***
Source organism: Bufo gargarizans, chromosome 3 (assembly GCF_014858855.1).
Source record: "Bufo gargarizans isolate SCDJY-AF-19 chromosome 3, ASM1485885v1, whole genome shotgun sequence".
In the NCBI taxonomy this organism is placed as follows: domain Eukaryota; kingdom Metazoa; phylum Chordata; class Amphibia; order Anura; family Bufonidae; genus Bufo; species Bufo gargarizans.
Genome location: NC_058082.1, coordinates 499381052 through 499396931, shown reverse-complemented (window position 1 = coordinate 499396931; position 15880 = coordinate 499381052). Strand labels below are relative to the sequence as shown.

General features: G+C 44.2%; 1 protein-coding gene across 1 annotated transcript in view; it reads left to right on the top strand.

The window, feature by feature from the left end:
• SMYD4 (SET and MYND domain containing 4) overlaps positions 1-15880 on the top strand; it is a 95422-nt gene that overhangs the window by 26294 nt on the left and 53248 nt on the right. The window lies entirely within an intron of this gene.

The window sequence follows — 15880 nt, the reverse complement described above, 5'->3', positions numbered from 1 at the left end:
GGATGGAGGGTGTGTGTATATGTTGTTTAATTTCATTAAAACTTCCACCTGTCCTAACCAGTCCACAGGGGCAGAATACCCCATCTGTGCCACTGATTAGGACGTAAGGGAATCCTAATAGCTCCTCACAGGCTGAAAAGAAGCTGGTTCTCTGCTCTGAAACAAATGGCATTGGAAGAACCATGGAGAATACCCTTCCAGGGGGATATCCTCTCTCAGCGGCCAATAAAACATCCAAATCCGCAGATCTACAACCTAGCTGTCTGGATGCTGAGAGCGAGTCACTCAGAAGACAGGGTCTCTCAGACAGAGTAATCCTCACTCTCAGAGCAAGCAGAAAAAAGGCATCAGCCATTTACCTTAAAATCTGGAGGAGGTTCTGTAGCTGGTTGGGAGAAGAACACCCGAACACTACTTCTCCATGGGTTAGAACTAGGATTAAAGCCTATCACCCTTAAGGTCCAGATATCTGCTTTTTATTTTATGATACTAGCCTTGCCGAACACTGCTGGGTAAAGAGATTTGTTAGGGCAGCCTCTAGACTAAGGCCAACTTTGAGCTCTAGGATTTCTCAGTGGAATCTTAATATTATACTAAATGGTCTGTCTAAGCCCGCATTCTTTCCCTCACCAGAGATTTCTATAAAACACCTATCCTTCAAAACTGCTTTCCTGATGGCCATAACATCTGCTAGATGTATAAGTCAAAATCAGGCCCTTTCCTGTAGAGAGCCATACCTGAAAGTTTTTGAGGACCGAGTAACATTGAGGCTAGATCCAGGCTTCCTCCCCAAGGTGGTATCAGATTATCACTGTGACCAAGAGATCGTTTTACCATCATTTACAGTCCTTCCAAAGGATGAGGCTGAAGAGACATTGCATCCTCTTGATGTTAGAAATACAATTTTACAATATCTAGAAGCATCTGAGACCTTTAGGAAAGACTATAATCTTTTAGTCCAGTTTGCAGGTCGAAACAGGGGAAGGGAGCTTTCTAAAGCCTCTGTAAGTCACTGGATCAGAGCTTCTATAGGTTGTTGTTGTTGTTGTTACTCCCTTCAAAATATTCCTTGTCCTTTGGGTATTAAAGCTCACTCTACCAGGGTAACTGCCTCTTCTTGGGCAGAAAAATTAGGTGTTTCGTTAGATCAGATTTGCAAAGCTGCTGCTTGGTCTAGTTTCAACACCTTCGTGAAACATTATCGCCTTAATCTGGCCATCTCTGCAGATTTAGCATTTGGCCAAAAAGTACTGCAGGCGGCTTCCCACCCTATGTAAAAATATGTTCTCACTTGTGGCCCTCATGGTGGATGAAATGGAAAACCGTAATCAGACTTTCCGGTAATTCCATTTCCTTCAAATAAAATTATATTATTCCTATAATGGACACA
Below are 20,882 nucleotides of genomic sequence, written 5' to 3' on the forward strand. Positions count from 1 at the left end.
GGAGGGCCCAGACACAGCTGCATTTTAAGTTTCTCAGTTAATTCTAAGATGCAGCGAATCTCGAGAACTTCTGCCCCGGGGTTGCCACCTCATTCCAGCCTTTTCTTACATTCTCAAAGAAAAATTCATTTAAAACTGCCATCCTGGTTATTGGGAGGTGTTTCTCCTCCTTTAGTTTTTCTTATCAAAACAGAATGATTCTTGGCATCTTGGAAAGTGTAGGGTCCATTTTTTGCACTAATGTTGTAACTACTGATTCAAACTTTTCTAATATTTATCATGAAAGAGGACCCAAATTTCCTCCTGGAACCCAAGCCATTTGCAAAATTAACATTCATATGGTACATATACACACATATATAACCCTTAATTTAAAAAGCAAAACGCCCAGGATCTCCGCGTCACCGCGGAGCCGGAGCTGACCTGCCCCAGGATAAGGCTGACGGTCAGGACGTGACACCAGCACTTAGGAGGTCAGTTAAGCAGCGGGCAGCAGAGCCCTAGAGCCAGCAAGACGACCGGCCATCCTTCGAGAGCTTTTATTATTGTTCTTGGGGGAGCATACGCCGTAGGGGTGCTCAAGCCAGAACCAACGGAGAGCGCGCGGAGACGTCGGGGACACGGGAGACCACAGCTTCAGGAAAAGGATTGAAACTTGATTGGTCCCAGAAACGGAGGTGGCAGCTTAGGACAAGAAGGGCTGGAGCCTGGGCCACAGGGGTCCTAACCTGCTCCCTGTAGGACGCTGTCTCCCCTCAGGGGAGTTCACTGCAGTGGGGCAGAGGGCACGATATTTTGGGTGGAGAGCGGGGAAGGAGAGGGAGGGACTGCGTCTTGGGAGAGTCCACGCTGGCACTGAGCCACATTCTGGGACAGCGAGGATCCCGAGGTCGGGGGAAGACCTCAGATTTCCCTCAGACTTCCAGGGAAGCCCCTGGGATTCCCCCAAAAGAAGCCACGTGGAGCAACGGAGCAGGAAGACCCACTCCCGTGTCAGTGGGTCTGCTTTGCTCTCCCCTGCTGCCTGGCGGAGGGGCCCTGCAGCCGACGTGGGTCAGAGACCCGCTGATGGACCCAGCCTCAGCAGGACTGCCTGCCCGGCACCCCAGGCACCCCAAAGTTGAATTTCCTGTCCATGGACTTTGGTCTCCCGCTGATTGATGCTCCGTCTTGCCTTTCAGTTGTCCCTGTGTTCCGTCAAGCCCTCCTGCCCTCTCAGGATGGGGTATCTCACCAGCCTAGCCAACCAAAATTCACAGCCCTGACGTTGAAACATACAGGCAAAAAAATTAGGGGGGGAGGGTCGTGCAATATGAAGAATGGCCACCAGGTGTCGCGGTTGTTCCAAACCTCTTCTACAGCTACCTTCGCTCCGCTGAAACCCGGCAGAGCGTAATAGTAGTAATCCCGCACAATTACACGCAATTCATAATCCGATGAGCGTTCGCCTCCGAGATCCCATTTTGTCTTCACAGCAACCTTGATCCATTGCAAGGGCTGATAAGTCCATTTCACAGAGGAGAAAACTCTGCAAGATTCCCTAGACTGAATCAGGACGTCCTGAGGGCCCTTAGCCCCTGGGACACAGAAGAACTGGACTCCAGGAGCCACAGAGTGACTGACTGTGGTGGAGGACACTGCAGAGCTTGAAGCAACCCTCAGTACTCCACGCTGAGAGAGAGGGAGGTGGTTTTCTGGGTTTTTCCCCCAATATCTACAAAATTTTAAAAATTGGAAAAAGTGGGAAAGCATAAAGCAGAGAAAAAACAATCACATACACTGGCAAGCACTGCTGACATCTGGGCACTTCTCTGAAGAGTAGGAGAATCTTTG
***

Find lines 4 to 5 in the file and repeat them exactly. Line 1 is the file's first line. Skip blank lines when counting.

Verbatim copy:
Genome location: NC_058082.1, coordinates 499381052 through 499396931, shown reverse-complemented (window position 1 = coordinate 499396931; position 15880 = coordinate 499381052). Strand labels below are relative to the sequence as shown.

General features: G+C 44.2%; 1 protein-coding gene across 1 annotated transcript in view; it reads left to right on the top strand.